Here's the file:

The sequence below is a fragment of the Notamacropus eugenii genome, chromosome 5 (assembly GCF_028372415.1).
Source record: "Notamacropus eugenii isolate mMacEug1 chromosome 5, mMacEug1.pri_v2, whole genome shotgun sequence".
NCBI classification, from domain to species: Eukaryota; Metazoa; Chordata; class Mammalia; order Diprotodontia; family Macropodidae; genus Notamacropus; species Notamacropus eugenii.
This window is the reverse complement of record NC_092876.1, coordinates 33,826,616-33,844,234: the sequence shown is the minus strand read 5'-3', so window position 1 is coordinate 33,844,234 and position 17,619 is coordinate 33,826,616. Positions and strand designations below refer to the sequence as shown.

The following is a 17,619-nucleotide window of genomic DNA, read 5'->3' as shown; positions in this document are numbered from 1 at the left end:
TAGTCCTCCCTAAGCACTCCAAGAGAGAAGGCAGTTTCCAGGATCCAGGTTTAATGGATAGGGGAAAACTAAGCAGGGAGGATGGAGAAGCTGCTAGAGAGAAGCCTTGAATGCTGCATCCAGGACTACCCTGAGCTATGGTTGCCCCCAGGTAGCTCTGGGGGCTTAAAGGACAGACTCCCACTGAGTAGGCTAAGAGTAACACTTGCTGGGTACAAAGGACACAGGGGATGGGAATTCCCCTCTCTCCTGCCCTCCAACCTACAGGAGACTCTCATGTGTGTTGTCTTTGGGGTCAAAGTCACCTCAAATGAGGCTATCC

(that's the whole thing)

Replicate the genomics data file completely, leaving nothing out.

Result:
The sequence below is a fragment of the Notamacropus eugenii genome, chromosome 5 (assembly GCF_028372415.1).
Source record: "Notamacropus eugenii isolate mMacEug1 chromosome 5, mMacEug1.pri_v2, whole genome shotgun sequence".
NCBI classification, from domain to species: Eukaryota; Metazoa; Chordata; class Mammalia; order Diprotodontia; family Macropodidae; genus Notamacropus; species Notamacropus eugenii.
This window is the reverse complement of record NC_092876.1, coordinates 33,826,616-33,844,234: the sequence shown is the minus strand read 5'-3', so window position 1 is coordinate 33,844,234 and position 17,619 is coordinate 33,826,616. Positions and strand designations below refer to the sequence as shown.

The following is a 17,619-nucleotide window of genomic DNA, read 5'->3' as shown; positions in this document are numbered from 1 at the left end:
TAGTCCTCCCTAAGCACTCCAAGAGAGAAGGCAGTTTCCAGGATCCAGGTTTAATGGATAGGGGAAAACTAAGCAGGGAGGATGGAGAAGCTGCTAGAGAGAAGCCTTGAATGCTGCATCCAGGACTACCCTGAGCTATGGTTGCCCCCAGGTAGCTCTGGGGGCTTAAAGGACAGACTCCCACTGAGTAGGCTAAGAGTAACACTTGCTGGGTACAAAGGACACAGGGGATGGGAATTCCCCTCTCTCCTGCCCTCCAACCTACAGGAGACTCTCATGTGTGTTGTCTTTGGGGTCAAAGTCACCTCAAATGAGGCTATCC